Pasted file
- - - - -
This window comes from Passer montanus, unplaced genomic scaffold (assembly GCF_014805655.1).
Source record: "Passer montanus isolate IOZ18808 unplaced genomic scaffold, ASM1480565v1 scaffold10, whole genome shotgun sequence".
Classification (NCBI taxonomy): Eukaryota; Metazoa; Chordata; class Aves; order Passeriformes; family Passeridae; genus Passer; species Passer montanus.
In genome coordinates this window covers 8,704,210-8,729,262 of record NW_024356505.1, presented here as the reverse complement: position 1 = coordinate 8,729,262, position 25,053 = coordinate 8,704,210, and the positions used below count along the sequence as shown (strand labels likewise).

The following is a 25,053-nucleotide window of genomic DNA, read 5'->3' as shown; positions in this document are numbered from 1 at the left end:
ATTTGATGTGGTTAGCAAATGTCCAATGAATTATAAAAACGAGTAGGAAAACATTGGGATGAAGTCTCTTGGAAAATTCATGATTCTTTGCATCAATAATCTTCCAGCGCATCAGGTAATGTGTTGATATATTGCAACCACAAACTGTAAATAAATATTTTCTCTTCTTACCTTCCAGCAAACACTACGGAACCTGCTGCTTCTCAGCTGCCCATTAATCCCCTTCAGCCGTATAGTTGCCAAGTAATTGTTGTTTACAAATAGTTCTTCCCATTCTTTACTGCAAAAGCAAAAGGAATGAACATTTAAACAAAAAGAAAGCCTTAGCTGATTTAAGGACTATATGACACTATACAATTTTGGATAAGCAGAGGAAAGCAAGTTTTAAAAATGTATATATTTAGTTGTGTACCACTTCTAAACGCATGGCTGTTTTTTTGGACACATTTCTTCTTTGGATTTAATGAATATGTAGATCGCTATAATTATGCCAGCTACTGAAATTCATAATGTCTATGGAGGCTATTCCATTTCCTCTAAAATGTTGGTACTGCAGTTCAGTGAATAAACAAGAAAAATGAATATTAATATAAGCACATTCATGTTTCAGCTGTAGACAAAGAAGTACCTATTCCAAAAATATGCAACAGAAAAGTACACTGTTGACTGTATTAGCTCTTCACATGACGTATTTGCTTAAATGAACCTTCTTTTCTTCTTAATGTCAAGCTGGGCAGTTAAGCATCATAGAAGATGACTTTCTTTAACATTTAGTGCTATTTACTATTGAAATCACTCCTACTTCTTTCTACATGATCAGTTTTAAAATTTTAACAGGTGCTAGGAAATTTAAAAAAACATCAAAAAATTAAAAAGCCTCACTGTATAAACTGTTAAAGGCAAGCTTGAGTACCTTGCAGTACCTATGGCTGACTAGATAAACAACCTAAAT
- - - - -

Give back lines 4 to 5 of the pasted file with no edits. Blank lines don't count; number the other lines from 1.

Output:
In genome coordinates this window covers 8,704,210-8,729,262 of record NW_024356505.1, presented here as the reverse complement: position 1 = coordinate 8,729,262, position 25,053 = coordinate 8,704,210, and the positions used below count along the sequence as shown (strand labels likewise).

The following is a 25,053-nucleotide window of genomic DNA, read 5'->3' as shown; positions in this document are numbered from 1 at the left end: